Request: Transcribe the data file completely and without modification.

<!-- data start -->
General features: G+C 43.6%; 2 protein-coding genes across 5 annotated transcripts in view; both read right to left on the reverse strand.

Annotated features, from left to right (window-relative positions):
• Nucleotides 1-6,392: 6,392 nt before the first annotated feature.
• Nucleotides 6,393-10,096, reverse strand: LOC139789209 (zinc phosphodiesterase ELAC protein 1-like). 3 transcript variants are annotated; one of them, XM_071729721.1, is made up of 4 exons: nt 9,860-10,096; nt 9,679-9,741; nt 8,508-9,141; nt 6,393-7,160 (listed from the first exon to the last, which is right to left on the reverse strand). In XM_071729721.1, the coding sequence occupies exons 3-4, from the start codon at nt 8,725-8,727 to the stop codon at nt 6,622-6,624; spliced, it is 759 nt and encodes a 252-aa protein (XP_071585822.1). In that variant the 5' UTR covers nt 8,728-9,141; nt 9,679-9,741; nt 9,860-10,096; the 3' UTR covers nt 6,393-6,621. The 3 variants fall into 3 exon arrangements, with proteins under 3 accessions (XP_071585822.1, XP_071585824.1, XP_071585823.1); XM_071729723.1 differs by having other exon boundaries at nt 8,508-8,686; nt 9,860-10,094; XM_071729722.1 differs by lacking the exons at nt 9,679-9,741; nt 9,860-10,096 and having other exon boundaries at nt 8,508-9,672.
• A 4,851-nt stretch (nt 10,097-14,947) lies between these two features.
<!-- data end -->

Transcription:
General features: G+C 43.6%; 2 protein-coding genes across 5 annotated transcripts in view; both read right to left on the reverse strand.

Annotated features, from left to right (window-relative positions):
• Nucleotides 1-6,392: 6,392 nt before the first annotated feature.
• Nucleotides 6,393-10,096, reverse strand: LOC139789209 (zinc phosphodiesterase ELAC protein 1-like). 3 transcript variants are annotated; one of them, XM_071729721.1, is made up of 4 exons: nt 9,860-10,096; nt 9,679-9,741; nt 8,508-9,141; nt 6,393-7,160 (listed from the first exon to the last, which is right to left on the reverse strand). In XM_071729721.1, the coding sequence occupies exons 3-4, from the start codon at nt 8,725-8,727 to the stop codon at nt 6,622-6,624; spliced, it is 759 nt and encodes a 252-aa protein (XP_071585822.1). In that variant the 5' UTR covers nt 8,728-9,141; nt 9,679-9,741; nt 9,860-10,096; the 3' UTR covers nt 6,393-6,621. The 3 variants fall into 3 exon arrangements, with proteins under 3 accessions (XP_071585822.1, XP_071585824.1, XP_071585823.1); XM_071729723.1 differs by having other exon boundaries at nt 8,508-8,686; nt 9,860-10,094; XM_071729722.1 differs by lacking the exons at nt 9,679-9,741; nt 9,860-10,096 and having other exon boundaries at nt 8,508-9,672.
• A 4,851-nt stretch (nt 10,097-14,947) lies between these two features.